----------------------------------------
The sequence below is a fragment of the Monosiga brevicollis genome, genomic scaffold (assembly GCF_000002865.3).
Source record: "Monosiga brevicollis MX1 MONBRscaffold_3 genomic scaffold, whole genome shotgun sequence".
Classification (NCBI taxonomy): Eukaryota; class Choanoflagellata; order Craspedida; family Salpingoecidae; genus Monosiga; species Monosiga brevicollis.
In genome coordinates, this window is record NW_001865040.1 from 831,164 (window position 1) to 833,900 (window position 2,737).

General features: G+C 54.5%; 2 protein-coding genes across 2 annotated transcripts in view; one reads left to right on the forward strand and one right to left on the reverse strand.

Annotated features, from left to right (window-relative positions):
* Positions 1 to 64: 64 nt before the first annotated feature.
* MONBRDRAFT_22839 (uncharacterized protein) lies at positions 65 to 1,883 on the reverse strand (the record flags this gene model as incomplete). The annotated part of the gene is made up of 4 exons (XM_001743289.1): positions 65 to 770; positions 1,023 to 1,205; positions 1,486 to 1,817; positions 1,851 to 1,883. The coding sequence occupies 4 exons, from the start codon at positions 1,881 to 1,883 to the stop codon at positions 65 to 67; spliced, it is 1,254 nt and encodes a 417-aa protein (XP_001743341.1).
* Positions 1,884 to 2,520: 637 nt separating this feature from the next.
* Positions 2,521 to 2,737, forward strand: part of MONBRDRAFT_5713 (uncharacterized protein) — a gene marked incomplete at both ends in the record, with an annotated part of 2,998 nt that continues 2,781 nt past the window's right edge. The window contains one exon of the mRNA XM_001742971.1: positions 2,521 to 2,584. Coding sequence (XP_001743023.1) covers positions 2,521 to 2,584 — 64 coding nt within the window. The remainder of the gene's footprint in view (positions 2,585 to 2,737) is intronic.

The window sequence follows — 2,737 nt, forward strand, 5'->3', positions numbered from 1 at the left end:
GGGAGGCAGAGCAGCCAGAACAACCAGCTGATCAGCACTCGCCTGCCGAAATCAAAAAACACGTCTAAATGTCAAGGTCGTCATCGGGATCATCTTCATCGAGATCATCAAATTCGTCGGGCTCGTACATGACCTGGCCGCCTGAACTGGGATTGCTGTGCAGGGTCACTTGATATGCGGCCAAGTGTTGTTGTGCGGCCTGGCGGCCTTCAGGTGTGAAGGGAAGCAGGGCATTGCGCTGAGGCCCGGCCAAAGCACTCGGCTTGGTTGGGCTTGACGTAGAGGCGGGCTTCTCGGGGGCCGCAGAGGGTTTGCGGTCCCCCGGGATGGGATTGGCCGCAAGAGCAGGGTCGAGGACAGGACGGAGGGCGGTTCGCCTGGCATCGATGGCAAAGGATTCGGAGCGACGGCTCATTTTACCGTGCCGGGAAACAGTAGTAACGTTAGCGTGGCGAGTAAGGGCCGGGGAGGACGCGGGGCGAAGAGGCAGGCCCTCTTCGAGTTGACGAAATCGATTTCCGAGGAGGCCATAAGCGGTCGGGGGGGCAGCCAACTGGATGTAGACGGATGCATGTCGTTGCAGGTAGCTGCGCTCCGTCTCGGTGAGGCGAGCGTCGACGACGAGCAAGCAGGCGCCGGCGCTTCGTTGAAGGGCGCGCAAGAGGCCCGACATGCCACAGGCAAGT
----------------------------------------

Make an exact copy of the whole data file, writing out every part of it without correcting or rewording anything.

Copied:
The sequence below is a fragment of the Monosiga brevicollis genome, genomic scaffold (assembly GCF_000002865.3).
Source record: "Monosiga brevicollis MX1 MONBRscaffold_3 genomic scaffold, whole genome shotgun sequence".
Classification (NCBI taxonomy): Eukaryota; class Choanoflagellata; order Craspedida; family Salpingoecidae; genus Monosiga; species Monosiga brevicollis.
In genome coordinates, this window is record NW_001865040.1 from 831,164 (window position 1) to 833,900 (window position 2,737).

General features: G+C 54.5%; 2 protein-coding genes across 2 annotated transcripts in view; one reads left to right on the forward strand and one right to left on the reverse strand.

Annotated features, from left to right (window-relative positions):
* Positions 1 to 64: 64 nt before the first annotated feature.
* MONBRDRAFT_22839 (uncharacterized protein) lies at positions 65 to 1,883 on the reverse strand (the record flags this gene model as incomplete). The annotated part of the gene is made up of 4 exons (XM_001743289.1): positions 65 to 770; positions 1,023 to 1,205; positions 1,486 to 1,817; positions 1,851 to 1,883. The coding sequence occupies 4 exons, from the start codon at positions 1,881 to 1,883 to the stop codon at positions 65 to 67; spliced, it is 1,254 nt and encodes a 417-aa protein (XP_001743341.1).
* Positions 1,884 to 2,520: 637 nt separating this feature from the next.
* Positions 2,521 to 2,737, forward strand: part of MONBRDRAFT_5713 (uncharacterized protein) — a gene marked incomplete at both ends in the record, with an annotated part of 2,998 nt that continues 2,781 nt past the window's right edge. The window contains one exon of the mRNA XM_001742971.1: positions 2,521 to 2,584. Coding sequence (XP_001743023.1) covers positions 2,521 to 2,584 — 64 coding nt within the window. The remainder of the gene's footprint in view (positions 2,585 to 2,737) is intronic.

The window sequence follows — 2,737 nt, forward strand, 5'->3', positions numbered from 1 at the left end:
GGGAGGCAGAGCAGCCAGAACAACCAGCTGATCAGCACTCGCCTGCCGAAATCAAAAAACACGTCTAAATGTCAAGGTCGTCATCGGGATCATCTTCATCGAGATCATCAAATTCGTCGGGCTCGTACATGACCTGGCCGCCTGAACTGGGATTGCTGTGCAGGGTCACTTGATATGCGGCCAAGTGTTGTTGTGCGGCCTGGCGGCCTTCAGGTGTGAAGGGAAGCAGGGCATTGCGCTGAGGCCCGGCCAAAGCACTCGGCTTGGTTGGGCTTGACGTAGAGGCGGGCTTCTCGGGGGCCGCAGAGGGTTTGCGGTCCCCCGGGATGGGATTGGCCGCAAGAGCAGGGTCGAGGACAGGACGGAGGGCGGTTCGCCTGGCATCGATGGCAAAGGATTCGGAGCGACGGCTCATTTTACCGTGCCGGGAAACAGTAGTAACGTTAGCGTGGCGAGTAAGGGCCGGGGAGGACGCGGGGCGAAGAGGCAGGCCCTCTTCGAGTTGACGAAATCGATTTCCGAGGAGGCCATAAGCGGTCGGGGGGGCAGCCAACTGGATGTAGACGGATGCATGTCGTTGCAGGTAGCTGCGCTCCGTCTCGGTGAGGCGAGCGTCGACGACGAGCAAGCAGGCGCCGGCGCTTCGTTGAAGGGCGCGCAAGAGGCCCGACATGCCACAGGCAAGT